PHYSICAL THERAPIST Ph.D. SENTENCED TO 13 MONTHS OF PRISON AND PAYS MORE THAN $3 MILLON DOLLARS IN RESTITUTION, CIVIL PENALTIES, AND BACK TAXES
GRAND RAPIDS, MICHIGAN – U.S. District Judge Robert Holmes Bell sentenced Chyawan Bansil, P.T., Ph.D., 61, of Farmington Hills, Michigan to 13 months prison on charges of health care fraud and money laundering, U.S. Attorney Patrick A. Miles, Jr. announced today. The convictions arise from an Indictment which charged that between February 2007 and January 2012, Dr. Bansil defrauded Medicare, Medicaid, and Blue Cross Blue Shield of Michigan of more than $1 million by causing those programs to be billed for expensive nerve conduction studies and needle electromyography tests that Dr. Bansil did not perform.
The case against Dr. Bansil resulted from a joint investigation conducted by the Lansing Police Department, IRS-Criminal Investigation, Blue Cross Blue Shield of Michigan, the Office of Inspector General for the Department of Health and Human Services, and the Michigan Attorney General’s Office. The billing fraud was initially discovered by officers from the Lansing Police Department and personnel from Blue Cross and Blue Shield of Michigan who were investigating prescription drug diversion in Lansing, Michigan. After undercover Lansing Police officers received suspicious services from Dr. Bansil at a physician’s office in Lansing, federal investigators examined both the medical practices as well as the financial records of Dr. Bansil and confirmed that Dr. Bansil was billing for services that he did not perform and was illegally laundering the proceeds of his fraud scheme in order to avoid taxes.
At the sentencing hearing in held in Grand Rapids, Judge Bell noted that Dr. Bansil violated the trust of patients and “worsened the health care crisis” in this country. As part of his plea agreement, Dr. Bansil forfeited over $500,000 in assets which had been seized by the government and paid an additional $2.25 million dollars in treble damages to resolve related civil claims under the False Claims Act. Dr. Bansil also paid almost $250,000 in back taxes that were uncovered by the IRS during the investigation. Dr. Bansil was also ordered to serve one year of supervised release following his incarceration and will be excluded from participating with Medicare and Medicaid for a minimum of five years.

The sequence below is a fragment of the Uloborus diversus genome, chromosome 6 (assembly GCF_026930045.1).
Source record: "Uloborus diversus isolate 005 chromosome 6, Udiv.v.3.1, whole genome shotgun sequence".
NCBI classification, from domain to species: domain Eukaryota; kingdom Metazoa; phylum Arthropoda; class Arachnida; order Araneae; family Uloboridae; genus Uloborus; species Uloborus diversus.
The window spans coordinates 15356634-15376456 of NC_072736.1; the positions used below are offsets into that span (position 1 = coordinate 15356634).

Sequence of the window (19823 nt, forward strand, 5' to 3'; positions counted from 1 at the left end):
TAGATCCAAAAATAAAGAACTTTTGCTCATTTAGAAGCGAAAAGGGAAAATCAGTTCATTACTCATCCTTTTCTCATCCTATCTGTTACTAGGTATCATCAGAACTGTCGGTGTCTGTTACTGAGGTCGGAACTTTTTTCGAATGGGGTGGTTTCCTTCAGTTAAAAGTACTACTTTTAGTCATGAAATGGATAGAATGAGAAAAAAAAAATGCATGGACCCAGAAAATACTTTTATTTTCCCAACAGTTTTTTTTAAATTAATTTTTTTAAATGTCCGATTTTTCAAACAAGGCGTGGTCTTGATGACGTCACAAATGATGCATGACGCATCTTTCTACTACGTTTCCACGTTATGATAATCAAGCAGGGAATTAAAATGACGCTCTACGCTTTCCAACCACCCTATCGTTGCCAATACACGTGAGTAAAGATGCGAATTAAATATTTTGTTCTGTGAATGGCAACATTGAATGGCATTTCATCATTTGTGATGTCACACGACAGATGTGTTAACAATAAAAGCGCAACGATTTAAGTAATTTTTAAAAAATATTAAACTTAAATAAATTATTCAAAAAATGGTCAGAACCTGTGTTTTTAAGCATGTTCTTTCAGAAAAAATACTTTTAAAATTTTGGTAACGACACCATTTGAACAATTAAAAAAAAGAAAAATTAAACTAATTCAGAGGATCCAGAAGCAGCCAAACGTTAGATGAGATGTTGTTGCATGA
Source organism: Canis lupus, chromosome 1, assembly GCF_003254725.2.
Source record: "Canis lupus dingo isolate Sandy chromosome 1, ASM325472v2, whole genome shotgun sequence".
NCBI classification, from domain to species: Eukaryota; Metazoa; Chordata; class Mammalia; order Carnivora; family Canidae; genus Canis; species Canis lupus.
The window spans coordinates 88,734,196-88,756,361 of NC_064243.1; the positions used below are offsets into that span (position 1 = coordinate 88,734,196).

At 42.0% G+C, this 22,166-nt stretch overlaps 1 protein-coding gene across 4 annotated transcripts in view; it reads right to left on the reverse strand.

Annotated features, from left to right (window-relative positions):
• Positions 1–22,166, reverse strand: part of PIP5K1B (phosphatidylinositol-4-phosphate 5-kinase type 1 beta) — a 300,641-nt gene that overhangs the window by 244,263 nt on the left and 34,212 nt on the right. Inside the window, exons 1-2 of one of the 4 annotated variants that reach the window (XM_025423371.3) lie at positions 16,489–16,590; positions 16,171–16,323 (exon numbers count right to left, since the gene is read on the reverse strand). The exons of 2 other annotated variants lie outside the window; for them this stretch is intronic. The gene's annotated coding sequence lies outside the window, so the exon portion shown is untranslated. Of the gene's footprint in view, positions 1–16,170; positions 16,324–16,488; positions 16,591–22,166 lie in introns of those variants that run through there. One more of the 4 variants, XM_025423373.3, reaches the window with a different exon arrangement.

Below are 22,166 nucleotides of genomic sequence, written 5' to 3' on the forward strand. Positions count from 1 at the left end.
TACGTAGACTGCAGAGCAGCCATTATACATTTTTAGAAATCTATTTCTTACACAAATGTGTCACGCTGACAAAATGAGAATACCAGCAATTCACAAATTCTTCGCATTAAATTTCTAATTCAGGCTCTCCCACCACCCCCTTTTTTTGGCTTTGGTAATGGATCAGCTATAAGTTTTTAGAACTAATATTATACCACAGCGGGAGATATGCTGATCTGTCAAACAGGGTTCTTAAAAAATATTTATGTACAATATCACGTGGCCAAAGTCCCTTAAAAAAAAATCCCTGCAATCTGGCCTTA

“The Western District of Michigan’s U.S. Attorney’s Office is protecting the integrity of America’s public and private health care programs,” U.S. Attorney Miles said. “Billing those programs for services that are not rendered wrongly enriches providers and harms taxpayers and patients. This office will continue to pursue both criminal and civil proceedings, and employ the resources of our law enforcement and private insurance partners, to ensure criminal and civil remedies are brought to bear on providers who exploit their patients for unlawful and selfish financial gain. Those who attempt to defraud the system will suffer the specter of incarceration, treble damages, civil penalties, forfeiture, and future exclusion from participating with Medicare and Medicaid.”
“This case is a classic example of an individual being motivated by pure greed and demonstrating his willingness to tell lies to get to money”, said Lamont Pugh III, Special Agent in Charge of the U.S. Department of Health and Human Services, Office of Inspector General, Chicago Region -- which includes the state of Michigan. “The investigation of this matter demonstrates the high level of cooperation and coordination that exists between the OIG and our investigative partners. Those who seek to defraud federal and/or private health care programs should know that many eyes are upon them.”
“American tax dollars are used to fund public programs such as Medicare and Medicaid. By tracing the profits in the Bansil case, IRS personnel provided the grounds for the initial seizure of over $500,000 of illegal proceeds and spurred Dr. Bansil to pay substantial back taxes,” said Erick Martinez, Special Agent In Charge of IRS-Criminal Investigation.
The case was handled by Assistant U.S. Attorneys Raymond E. Beckering III and Adam